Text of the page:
Phyllis Walsh
  • Courtesy of the Walsh family
  • PHYLLIS WALSH Her body was found on the lawn of her South Seattle home last July.
South Seattle woman Phyllis Walsh shot herself on her front lawn two days before her eviction last year, after she was foreclosed on by US Bank, as I reported. She thought she was in the "middle of a refinance," according to her suicide note.

I've been struck every time I've listened to someone talk about going through foreclosure: They all describe in similar terms how the process hollows out your hopes, how being buried in paperwork and slowly but surely losing one's home makes you feel alone and desperate. Now, a study by researchers from the University of Wisconsin-Madison and Purdue University confirms that an increase in foreclosures during the past six years drove up the suicide rate:

To search for relationships between foreclosure and suicide rates, the researchers controlled for certain variables like the unemployment rate, and then honed in on intrastate data. … These steps led the researchers to a grim discovery—one that implicates banks’ irresponsible lending practices in more than just the death of middle-class prosperity.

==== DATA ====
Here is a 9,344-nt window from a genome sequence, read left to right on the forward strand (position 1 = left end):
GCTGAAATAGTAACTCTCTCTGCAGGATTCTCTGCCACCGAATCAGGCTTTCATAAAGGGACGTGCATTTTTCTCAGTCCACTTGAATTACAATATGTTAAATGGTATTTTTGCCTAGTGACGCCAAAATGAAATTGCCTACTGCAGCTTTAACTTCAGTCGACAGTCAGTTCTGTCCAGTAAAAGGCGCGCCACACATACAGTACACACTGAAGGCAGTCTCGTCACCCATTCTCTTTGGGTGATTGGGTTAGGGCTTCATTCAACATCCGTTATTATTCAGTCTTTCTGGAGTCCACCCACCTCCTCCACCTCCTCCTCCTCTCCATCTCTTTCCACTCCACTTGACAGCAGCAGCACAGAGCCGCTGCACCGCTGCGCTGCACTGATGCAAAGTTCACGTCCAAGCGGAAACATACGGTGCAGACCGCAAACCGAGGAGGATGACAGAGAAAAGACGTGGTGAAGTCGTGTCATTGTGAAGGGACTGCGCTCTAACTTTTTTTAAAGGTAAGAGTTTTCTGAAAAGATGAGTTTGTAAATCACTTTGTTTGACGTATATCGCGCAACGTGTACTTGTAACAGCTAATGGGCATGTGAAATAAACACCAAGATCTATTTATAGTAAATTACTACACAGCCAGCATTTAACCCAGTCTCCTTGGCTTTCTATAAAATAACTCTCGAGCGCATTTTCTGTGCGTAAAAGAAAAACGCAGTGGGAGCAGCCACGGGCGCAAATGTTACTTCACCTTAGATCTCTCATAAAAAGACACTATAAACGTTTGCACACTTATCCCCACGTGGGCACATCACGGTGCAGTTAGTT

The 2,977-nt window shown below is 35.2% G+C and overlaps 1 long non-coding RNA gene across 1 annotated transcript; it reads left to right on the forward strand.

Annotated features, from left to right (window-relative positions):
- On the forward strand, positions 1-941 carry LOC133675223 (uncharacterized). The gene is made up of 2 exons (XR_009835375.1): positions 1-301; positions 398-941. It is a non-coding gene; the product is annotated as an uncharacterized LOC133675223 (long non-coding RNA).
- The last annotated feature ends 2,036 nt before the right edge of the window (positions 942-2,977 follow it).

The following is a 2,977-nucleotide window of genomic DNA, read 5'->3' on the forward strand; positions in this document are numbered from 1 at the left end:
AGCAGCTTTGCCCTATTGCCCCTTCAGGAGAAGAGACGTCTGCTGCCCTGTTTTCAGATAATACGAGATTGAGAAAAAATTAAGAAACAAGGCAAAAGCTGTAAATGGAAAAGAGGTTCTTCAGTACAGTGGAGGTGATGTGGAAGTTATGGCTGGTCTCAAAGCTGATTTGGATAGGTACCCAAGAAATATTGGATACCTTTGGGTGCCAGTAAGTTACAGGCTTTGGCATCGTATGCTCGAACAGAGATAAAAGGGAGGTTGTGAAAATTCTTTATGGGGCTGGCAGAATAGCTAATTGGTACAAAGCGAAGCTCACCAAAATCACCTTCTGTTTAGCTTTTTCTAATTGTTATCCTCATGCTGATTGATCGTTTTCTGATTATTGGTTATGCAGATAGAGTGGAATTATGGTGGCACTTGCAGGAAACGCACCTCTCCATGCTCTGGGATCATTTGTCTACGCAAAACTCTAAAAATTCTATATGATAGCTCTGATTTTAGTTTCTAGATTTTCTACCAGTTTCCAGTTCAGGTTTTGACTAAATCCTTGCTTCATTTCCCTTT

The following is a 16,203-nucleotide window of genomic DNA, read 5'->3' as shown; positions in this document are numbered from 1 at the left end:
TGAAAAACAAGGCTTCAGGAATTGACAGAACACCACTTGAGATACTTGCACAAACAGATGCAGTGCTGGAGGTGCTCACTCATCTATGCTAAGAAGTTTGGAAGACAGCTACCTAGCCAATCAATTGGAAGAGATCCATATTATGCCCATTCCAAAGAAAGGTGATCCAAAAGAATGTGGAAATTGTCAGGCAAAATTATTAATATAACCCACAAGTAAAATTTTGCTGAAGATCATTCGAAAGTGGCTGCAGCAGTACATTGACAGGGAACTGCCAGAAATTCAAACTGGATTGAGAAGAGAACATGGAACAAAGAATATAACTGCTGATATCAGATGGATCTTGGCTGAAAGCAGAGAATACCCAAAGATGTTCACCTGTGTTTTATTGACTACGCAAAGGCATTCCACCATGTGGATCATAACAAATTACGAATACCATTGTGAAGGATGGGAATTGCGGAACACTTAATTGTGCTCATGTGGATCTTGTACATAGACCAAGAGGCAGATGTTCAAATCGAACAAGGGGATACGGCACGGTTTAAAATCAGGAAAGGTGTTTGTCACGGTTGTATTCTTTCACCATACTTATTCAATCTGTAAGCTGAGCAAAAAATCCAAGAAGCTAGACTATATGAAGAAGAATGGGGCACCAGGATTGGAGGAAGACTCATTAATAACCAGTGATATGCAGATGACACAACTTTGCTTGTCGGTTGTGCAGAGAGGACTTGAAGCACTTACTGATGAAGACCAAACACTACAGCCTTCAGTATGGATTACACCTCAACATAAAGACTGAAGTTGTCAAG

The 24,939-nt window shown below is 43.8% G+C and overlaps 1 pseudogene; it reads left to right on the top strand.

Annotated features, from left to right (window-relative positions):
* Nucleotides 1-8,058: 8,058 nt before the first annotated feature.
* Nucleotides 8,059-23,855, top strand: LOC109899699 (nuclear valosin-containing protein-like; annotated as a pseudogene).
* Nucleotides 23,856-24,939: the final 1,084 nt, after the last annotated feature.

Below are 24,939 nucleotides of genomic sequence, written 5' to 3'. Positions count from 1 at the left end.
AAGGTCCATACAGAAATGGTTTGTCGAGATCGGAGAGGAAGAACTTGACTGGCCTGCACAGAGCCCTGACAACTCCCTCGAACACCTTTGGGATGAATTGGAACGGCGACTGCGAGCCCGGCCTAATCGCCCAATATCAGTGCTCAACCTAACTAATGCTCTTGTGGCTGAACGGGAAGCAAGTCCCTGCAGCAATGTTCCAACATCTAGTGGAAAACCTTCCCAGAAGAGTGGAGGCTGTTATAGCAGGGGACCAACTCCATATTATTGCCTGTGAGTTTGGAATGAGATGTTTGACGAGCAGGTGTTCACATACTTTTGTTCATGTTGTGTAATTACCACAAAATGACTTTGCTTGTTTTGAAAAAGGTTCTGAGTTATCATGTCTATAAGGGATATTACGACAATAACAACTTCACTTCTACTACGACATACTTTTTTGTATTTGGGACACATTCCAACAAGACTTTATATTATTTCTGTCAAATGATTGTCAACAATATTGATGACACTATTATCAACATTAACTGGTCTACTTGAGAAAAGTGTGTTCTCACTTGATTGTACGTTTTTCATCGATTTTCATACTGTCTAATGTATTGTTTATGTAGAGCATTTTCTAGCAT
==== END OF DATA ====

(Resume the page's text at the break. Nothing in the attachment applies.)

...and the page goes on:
"Our results suggest that the foreclosure crisis significantly contributed to the increase in suicides in the Great Recession," the researchers write in their paper.

A statistically significant within-state foreclosure effect on suicide rates was detected between 2005 and 2010 for two age groups studied—30- to 45-year-olds, and 46- to 64-year-olds. The effect for 30- to 45-year-olds was small. It was vast for those who were still of working age but approaching retirement, helping explain the 18 percent suicide rate among 46- to 64-year-olds. [Dartmouth sociologist Jason] Houle says the findings help explain the puzzling rise in middle-aged suicide rates in a recession-wrecked nation.

In the past year, the Seattle City Council has talked about doing something to stop unethical or illegal foreclosures—but so far, has done nothing.